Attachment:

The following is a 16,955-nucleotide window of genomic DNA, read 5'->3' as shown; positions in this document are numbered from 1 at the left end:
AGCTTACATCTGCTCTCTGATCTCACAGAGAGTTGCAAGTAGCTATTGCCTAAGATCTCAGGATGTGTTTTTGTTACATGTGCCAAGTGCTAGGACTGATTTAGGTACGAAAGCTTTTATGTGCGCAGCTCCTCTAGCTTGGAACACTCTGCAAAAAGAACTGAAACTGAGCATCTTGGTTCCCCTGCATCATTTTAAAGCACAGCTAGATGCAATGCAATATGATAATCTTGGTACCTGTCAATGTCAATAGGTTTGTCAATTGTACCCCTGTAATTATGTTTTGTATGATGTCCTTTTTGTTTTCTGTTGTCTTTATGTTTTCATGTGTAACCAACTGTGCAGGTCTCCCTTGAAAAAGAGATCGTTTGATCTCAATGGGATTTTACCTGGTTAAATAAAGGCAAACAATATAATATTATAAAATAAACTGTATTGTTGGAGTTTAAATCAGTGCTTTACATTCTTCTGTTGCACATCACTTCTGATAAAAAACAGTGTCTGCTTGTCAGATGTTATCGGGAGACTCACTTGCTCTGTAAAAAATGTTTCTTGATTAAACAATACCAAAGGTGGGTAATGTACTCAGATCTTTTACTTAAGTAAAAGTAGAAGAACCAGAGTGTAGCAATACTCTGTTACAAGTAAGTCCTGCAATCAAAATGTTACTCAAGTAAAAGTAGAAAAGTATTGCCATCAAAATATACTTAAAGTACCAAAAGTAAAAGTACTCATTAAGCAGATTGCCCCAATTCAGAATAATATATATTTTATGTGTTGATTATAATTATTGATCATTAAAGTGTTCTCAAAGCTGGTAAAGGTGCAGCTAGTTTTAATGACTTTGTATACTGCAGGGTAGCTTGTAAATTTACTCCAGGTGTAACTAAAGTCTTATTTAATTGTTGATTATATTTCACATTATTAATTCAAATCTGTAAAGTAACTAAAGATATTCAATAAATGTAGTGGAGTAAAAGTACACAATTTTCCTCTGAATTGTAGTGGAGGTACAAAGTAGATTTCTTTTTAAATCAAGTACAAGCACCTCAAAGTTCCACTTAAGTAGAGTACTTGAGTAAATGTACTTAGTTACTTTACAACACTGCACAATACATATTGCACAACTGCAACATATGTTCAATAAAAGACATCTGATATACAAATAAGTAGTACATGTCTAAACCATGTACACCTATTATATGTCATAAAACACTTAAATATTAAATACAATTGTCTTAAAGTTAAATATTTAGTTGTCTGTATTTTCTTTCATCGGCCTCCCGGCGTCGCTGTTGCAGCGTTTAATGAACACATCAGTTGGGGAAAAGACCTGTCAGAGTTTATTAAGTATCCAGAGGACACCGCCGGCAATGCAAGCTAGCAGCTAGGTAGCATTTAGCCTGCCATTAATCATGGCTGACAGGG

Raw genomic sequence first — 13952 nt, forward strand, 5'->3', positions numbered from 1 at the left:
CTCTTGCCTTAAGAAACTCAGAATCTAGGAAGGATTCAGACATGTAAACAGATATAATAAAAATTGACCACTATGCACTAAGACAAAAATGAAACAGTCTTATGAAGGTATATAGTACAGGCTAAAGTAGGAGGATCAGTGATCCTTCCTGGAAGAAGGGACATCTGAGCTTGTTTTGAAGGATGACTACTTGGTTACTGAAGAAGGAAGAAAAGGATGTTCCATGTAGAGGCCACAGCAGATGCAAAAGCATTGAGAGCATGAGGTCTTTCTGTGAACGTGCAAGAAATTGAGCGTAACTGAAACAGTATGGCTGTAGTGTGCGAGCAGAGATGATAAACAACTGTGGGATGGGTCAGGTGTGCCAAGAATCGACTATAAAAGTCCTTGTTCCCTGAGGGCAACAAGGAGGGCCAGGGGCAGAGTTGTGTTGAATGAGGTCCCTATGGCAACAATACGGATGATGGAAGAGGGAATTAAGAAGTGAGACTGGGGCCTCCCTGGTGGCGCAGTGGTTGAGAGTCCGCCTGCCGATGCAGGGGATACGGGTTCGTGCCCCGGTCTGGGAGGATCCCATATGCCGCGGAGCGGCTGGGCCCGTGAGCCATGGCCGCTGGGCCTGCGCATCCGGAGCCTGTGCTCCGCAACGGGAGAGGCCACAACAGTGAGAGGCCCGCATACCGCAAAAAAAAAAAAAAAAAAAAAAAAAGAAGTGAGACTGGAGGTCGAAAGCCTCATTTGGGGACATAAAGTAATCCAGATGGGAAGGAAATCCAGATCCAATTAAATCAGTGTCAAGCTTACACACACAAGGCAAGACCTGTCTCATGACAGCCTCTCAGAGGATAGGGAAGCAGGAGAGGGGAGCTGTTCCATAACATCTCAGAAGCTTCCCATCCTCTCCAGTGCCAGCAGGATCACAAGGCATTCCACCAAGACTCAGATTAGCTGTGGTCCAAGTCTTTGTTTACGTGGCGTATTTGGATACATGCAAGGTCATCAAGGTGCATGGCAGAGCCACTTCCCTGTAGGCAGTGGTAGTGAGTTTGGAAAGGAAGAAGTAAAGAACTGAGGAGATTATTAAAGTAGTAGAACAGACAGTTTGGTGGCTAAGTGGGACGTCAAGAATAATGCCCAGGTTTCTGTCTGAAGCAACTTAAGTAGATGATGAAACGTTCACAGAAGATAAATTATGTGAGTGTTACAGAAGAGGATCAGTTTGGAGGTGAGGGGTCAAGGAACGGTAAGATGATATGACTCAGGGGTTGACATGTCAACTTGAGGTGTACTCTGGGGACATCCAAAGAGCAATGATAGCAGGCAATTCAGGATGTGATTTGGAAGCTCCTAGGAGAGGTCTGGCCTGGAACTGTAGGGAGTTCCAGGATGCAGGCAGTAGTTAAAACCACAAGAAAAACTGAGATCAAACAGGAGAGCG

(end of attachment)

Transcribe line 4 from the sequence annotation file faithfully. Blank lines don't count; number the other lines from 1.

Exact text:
CTCTTGCCTTAAGAAACTCAGAATCTAGGAAGGATTCAGACATGTAAACAGATATAATAAAAATTGACCACTATGCACTAAGACAAAAATGAAACAGTCTTATGAAGGTATATAGTACAGGCTAAAGTAGGAGGATCAGTGATCCTTCCTGGAAGAAGGGACATCTGAGCTTGTTTTGAAGGATGACTACTTGGTTACTGAAGAAGGAAGAAAAGGATGTTCCATGTAGAGGCCACAGCAGATGCAAAAGCATTGAGAGCATGAGGTCTTTCTGTGAACGTGCAAGAAATTGAGCGTAACTGAAACAGTATGGCTGTAGTGTGCGAGCAGAGATGATAAACAACTGTGGGATGGGTCAGGTGTGCCAAGAATCGACTATAAAAGTCCTTGTTCCCTGAGGGCAACAAGGAGGGCCAGGGGCAGAGTTGTGTTGAATGAGGTCCCTATGGCAACAATACGGATGATGGAAGAGGGAATTAAGAAGTGAGACTGGGGCCTCCCTGGTGGCGCAGTGGTTGAGAGTCCGCCTGCCGATGCAGGGGATACGGGTTCGTGCCCCGGTCTGGGAGGATCCCATATGCCGCGGAGCGGCTGGGCCCGTGAGCCATGGCCGCTGGGCCTGCGCATCCGGAGCCTGTGCTCCGCAACGGGAGAGGCCACAACAGTGAGAGGCCCGCATACCGCAAAAAAAAAAAAAAAAAAAAAAAAAGAAGTGAGACTGGAGGTCGAAAGCCTCATTTGGGGACATAAAGTAATCCAGATGGGAAGGAAATCCAGATCCAATTAAATCAGTGTCAAGCTTACACACACAAGGCAAGACCTGTCTCATGACAGCCTCTCAGAGGATAGGGAAGCAGGAGAGGGGAGCTGTTCCATAACATCTCAGAAGCTTCCCATCCTCTCCAGTGCCAGCAGGATCACAAGGCATTCCACCAAGACTCAGATTAGCTGTGGTCCAAGTCTTTGTTTACGTGGCGTATTTGGATACATGCAAGGTCATCAAGGTGCATGGCAGAGCCACTTCCCTGTAGGCAGTGGTAGTGAGTTTGGAAAGGAAGAAGTAAAGAACTGAGGAGATTATTAAAGTAGTAGAACAGACAGTTTGGTGGCTAAGTGGGACGTCAAGAATAATGCCCAGGTTTCTGTCTGAAGCAACTTAAGTAGATGATGAAACGTTCACAGAAGATAAATTATGTGAGTGTTACAGAAGAGGATCAGTTTGGAGGTGAGGGGTCAAGGAACGGTAAGATGATATGACTCAGGGGTTGACATGTCAACTTGAGGTGTACTCTGGGGACATCCAAAGAGCAATGATAGCAGGCAATTCAGGATGTGATTTGGAAGCTCCTAGGAGAGGTCTGGCCTGGAACTGTAGGGAGTTCCAGGATGCAGGCAGTAGTTAAAACCACAAGAAAAACTGAGATCAAACAGGAGAGCG